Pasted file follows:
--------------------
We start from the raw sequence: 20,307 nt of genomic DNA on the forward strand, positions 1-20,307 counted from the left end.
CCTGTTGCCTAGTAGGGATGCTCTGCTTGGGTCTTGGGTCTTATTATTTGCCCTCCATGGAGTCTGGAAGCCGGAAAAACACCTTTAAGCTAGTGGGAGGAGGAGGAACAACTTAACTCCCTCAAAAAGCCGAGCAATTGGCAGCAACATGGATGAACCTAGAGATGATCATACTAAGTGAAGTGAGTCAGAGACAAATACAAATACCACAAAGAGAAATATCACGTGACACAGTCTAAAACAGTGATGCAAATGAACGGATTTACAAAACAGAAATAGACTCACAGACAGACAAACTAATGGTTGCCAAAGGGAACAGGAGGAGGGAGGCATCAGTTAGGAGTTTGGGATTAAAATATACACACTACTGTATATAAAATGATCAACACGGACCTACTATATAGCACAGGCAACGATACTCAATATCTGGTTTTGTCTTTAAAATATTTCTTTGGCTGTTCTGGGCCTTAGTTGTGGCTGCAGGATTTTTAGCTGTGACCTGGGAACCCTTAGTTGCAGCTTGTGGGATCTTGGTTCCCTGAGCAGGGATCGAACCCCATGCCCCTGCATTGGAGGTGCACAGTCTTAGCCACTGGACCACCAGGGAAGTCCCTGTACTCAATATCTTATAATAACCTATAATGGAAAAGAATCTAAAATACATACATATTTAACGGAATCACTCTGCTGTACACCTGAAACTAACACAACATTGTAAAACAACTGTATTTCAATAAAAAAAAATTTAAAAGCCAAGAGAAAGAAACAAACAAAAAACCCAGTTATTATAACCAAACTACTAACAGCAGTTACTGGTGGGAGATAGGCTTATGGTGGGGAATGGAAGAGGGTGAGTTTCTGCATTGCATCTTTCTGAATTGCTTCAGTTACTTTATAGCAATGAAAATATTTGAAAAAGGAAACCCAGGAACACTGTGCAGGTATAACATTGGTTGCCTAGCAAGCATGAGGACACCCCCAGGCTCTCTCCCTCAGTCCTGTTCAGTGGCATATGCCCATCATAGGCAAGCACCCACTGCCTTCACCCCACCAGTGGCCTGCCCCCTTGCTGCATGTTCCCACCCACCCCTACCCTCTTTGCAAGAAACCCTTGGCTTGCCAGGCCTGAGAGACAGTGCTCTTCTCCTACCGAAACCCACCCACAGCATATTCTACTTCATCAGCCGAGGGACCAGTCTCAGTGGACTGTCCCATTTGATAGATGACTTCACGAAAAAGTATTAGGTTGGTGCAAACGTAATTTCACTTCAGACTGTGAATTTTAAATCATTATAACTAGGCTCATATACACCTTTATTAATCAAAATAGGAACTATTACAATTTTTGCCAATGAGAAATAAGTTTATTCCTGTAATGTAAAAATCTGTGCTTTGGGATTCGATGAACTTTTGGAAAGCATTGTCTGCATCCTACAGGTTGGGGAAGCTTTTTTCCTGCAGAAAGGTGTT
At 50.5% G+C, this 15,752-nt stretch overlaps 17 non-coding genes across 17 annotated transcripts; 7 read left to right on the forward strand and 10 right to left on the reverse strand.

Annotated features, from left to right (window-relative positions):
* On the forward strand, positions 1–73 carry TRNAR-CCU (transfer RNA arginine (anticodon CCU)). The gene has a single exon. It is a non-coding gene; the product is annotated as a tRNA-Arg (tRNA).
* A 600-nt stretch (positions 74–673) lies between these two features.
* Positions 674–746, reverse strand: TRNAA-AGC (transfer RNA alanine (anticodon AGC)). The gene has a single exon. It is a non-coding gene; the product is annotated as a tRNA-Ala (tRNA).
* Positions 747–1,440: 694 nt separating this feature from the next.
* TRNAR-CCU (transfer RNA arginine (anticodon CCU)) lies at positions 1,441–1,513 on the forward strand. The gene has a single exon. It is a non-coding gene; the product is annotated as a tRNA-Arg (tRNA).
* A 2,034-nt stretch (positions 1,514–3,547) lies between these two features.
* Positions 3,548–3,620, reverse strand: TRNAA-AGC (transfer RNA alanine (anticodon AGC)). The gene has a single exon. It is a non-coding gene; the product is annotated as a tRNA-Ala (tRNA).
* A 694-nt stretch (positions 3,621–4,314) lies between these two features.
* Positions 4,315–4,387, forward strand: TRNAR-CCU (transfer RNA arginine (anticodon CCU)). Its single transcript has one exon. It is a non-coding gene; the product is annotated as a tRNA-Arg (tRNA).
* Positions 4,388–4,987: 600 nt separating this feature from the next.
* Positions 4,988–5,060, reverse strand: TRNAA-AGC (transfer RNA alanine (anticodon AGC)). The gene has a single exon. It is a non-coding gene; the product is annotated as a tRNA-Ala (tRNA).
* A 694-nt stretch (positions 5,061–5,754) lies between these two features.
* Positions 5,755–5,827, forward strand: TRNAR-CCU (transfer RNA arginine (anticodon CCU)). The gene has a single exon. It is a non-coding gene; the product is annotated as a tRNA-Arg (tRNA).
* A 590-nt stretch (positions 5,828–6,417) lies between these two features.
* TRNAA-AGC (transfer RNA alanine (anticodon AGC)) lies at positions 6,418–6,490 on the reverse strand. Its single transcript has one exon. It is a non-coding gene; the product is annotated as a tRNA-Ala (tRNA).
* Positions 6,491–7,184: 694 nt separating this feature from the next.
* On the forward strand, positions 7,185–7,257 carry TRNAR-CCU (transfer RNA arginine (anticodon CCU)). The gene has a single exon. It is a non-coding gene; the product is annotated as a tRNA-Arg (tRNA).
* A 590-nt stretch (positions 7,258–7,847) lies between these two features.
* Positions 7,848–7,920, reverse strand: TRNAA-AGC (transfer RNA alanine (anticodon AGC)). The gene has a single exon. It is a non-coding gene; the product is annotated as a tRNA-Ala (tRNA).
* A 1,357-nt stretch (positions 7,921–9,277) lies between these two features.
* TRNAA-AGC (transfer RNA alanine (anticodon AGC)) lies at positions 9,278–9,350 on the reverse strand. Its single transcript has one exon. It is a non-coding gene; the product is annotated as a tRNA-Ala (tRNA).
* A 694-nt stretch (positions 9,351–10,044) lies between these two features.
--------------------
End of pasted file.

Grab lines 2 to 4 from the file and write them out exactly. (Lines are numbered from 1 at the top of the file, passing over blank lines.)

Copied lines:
CCTGTTGCCTAGTAGGGATGCTCTGCTTGGGTCTTGGGTCTTATTATTTGCCCTCCATGGAGTCTGGAAGCCGGAAAAACACCTTTAAGCTAGTGGGAGGAGGAGGAACAACTTAACTCCCTCAAAAAGCCGAGCAATTGGCAGCAACATGGATGAACCTAGAGATGATCATACTAAGTGAAGTGAGTCAGAGACAAATACAAATACCACAAAGAGAAATATCACGTGACACAGTCTAAAACAGTGATGCAAATGAACGGATTTACAAAACAGAAATAGACTCACAGACAGACAAACTAATGGTTGCCAAAGGGAACAGGAGGAGGGAGGCATCAGTTAGGAGTTTGGGATTAAAATATACACACTACTGTATATAAAATGATCAACACGGACCTACTATATAGCACAGGCAACGATACTCAATATCTGGTTTTGTCTTTAAAATATTTCTTTGGCTGTTCTGGGCCTTAGTTGTGGCTGCAGGATTTTTAGCTGTGACCTGGGAACCCTTAGTTGCAGCTTGTGGGATCTTGGTTCCCTGAGCAGGGATCGAACCCCATGCCCCTGCATTGGAGGTGCACAGTCTTAGCCACTGGACCACCAGGGAAGTCCCTGTACTCAATATCTTATAATAACCTATAATGGAAAAGAATCTAAAATACATACATATTTAACGGAATCACTCTGCTGTACACCTGAAACTAACACAACATTGTAAAACAACTGTATTTCAATAAAAAAAAATTTAAAAGCCAAGAGAAAGAAACAAACAAAAAACCCAGTTATTATAACCAAACTACTAACAGCAGTTACTGGTGGGAGATAGGCTTATGGTGGGGAATGGAAGAGGGTGAGTTTCTGCATTGCATCTTTCTGAATTGCTTCAGTTACTTTATAGCAATGAAAATATTTGAAAAAGGAAACCCAGGAACACTGTGCAGGTATAACATTGGTTGCCTAGCAAGCATGAGGACACCCCCAGGCTCTCTCCCTCAGTCCTGTTCAGTGGCATATGCCCATCATAGGCAAGCACCCACTGCCTTCACCCCACCAGTGGCCTGCCCCCTTGCTGCATGTTCCCACCCACCCCTACCCTCTTTGCAAGAAACCCTTGGCTTGCCAGGCCTGAGAGACAGTGCTCTTCTCCTACCGAAACCCACCCACAGCATATTCTACTTCATCAGCCGAGGGACCAGTCTCAGTGGACTGTCCCATTTGATAGATGACTTCACGAAAAAGTATTAGGTTGGTGCAAACGTAATTTCACTTCAGACTGTGAATTTTAAATCATTATAACTAGGCTCATATACACCTTTATTAATCAAAATAGGAACTATTACAATTTTTGCCAATGAGAAATAAGTTTATTCCTGTAATGTAAAAATCTGTGCTTTGGGATTCGATGAACTTTTGGAAAGCATTGTCTGCATCCTACAGGTTGGGGAAGCTTTTTTCCTGCAGAAAGGTGTT
At 50.5% G+C, this 15,752-nt stretch overlaps 17 non-coding genes across 17 annotated transcripts; 7 read left to right on the forward strand and 10 right to left on the reverse strand.

Annotated features, from left to right (window-relative positions):